SONIA Kruger will face a hearing next month over controversial remarks she made about Muslims two years ago.

The Today Extra and The Voice host failed to have a racial vilification complaint against her dismissed, after her 2016 suggestion that Muslim immigration should be temporarily halted sparked a firestorm of controversy.

The Civil and Administrative Tribunal refused an application by the Nine Network to have the complaint dismissed without a hearing.

In July 2016, Kruger endorsed a newspaper article by News Corp Australia columnist Andrew Bolt during a segment of the Today Show.

"I mean, personally, I think Andrew Bolt has a point here, that there is a correlation between the number of people who, you know, are Muslim in a country and the number of terrorist attacks," she said on the show.

"Now I have a lot of very good friends who are Muslim, who are peace-loving who are beautiful people, but there are fanatics.

"Personally I would like to see it stopped now for Australia. Because I want to feel safe, as all of our citizens do, when they go out to celebrate Australia Day."

Sonia Kruger later acknowledged her views ‘may have been extreme’.
Sonia Kruger later acknowledged her views ‘may have been extreme’.

In a subsequent appearance on the talk show, Kruger, 52, brought up an image of a baby covered in a plastic sheet after the July 14 terror attack in Nice, France, which she said, "rocked me to the very core".

"I acknowledge that my views yesterday may have been extreme ... it is a hugely complex and sensitive issue," she said.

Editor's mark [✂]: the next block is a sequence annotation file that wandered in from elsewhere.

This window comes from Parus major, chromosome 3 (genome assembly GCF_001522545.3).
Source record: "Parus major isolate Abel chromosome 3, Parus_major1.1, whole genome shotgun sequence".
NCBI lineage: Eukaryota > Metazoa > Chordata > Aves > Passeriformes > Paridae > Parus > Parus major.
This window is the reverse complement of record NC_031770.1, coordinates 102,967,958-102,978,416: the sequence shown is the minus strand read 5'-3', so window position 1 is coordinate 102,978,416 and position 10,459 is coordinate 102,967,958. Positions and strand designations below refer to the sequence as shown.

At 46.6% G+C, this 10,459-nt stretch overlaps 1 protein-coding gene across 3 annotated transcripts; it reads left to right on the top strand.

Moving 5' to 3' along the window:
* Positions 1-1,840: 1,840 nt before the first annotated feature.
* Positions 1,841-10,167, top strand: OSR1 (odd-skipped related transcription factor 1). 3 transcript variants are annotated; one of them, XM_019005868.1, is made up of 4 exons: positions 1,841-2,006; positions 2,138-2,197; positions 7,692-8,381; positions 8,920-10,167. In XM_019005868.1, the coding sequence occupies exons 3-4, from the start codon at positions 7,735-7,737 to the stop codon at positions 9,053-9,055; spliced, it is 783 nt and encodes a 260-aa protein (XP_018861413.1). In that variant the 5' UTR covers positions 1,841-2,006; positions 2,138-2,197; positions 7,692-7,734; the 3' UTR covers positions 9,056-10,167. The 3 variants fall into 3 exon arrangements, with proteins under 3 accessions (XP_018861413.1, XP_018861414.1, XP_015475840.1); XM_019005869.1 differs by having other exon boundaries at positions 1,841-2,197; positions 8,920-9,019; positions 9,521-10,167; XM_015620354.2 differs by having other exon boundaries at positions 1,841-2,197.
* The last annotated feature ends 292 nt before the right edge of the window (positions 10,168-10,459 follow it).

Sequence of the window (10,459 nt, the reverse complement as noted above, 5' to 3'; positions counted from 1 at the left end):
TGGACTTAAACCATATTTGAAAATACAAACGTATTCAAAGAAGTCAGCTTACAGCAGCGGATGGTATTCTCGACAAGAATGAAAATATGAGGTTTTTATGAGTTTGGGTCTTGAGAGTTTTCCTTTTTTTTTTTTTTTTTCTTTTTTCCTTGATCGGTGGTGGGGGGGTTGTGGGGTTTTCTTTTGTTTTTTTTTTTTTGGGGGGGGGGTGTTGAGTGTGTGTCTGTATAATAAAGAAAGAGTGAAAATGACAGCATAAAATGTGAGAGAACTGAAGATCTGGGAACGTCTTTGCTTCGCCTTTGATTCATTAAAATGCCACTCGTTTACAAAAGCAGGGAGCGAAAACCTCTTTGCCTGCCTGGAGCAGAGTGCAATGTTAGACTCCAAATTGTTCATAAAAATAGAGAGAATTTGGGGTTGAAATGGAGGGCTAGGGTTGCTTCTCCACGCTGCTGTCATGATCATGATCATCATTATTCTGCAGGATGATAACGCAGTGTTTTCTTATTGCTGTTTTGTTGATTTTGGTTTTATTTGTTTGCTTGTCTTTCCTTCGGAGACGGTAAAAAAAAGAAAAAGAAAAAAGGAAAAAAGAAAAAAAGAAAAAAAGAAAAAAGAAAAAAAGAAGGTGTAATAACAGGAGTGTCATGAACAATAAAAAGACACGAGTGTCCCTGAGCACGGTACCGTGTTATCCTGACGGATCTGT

Her comments ignited a storm of outrage on social media, and prompted an official complaint on July 18 by Australian Muslim Sam Ekermawi, from Moorebank in Sydney's southwest, who said the Nine Network had vilified "ethnic Muslim Australians".

"Kruger did target Ethnic-Muslims as a group; she believes that Muslim Australians are constructed as terrorist," Mr Ekermawi wrote in an email to the Anti-Discrimination Board of NSW in March last year.

He said her comments highlighted an "uncomfortable reality" for ethnic Australian Muslims, adding that "Islamophobia is a world wide phenomena".

Under the Anti-Discrimination Act it is unlawful for a person, by a public act, to incite hatred, serious contempt or severe ridicule of a person or people on the ground of race.

The matter is listed for a directions hearing on June 19.


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